1. Mason Robert J. “Pathogenesis of COVID-19 from a cell biology perspective”. The European Respiratory Journal 55.4 (2000): 607. 
  2. Sameer Atrash and Lewis Gross. “The Effect of Alka-White Mint and Alka-White Turmeric on the Oral Cavity”. EC Dental Science 7.2  (2017): 95-100. 
  3. CDC Coronavirus-19 Symptoms (2020). 
  4. John Hopkins University of Medicine Coronavirus Resource Center (2020). 
  5. Sakai Michi., et al. “Cost-effectiveness of gargling for the prevention of upper respiratory tract infections”. BMC Health Services Re search 8 (2008): 258. 
  6. Ide Kazuki., et al. “Effect of gargling with tea and ingredients of tea on the prevention of influenza infection: a meta-analysis”. BMC  Public Health 16 (2016): 396.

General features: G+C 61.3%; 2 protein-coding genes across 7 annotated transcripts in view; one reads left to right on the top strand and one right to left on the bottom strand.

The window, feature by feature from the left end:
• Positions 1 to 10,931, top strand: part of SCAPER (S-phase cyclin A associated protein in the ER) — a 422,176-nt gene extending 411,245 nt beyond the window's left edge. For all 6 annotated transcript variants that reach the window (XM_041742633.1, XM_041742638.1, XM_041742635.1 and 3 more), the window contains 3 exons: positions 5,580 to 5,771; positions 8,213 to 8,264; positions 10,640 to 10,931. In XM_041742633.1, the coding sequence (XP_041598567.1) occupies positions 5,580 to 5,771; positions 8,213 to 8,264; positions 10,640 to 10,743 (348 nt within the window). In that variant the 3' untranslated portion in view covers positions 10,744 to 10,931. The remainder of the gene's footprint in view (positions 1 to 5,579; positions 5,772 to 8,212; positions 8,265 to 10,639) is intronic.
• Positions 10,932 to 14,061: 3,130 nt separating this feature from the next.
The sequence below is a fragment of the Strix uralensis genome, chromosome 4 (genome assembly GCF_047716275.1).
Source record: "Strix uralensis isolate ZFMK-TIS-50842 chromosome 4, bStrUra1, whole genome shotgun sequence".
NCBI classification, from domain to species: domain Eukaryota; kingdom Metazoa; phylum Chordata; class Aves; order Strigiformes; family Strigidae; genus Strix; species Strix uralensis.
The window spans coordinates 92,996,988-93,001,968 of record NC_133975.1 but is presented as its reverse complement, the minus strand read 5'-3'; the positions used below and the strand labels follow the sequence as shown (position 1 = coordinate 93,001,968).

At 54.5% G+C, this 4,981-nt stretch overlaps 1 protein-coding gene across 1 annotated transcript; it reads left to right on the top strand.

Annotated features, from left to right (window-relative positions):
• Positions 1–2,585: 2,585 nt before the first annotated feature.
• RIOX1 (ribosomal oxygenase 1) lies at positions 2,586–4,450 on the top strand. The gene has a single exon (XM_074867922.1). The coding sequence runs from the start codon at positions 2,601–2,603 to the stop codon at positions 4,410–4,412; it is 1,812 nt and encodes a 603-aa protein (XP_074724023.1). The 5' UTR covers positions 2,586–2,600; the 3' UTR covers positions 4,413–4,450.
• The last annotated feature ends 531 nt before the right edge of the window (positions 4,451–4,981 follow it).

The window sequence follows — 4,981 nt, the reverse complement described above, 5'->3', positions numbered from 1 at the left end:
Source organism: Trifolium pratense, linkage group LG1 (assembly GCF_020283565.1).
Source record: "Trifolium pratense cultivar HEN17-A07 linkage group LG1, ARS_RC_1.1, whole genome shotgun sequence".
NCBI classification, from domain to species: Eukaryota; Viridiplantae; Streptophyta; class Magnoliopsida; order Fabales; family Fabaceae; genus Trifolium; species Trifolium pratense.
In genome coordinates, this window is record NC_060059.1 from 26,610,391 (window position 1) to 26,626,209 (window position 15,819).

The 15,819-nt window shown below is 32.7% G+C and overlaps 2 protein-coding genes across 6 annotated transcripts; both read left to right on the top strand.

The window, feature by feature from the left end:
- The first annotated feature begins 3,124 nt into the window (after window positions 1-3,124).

7. Satomura K., et al. “Prevention of upper respiratory tract infections by gargling: A randomized trial”. American College of Preventive  Medicine 29.4 (2005): 302-307. 
  8. “A Clinical Trial of Gargling Agents in Reducing Intraoral Viral Load Among COVID-19 Patients (GARGLES)” (2020). 
  9. Chu Victor C., et al. “The avian coronavirus infectious bronchitis virus undergoes direct low-pH-dependent fusion activation during  entry into host cells”. Journal of Virology 80.7 (2006): 3180-3188. 

Volume 19 Issue 6 June 2020 

© All rights reserved by Sameer Atrash and Lewis Gross.

Citation: Sameer Atrash and Lewis Gross. “Can Alka-White Mouthwash Reduce the Viral Load of COVID-19 in the Oropharynx?”. EC Dental  Science 19.6 (2020): 30-31. 

Leave a comment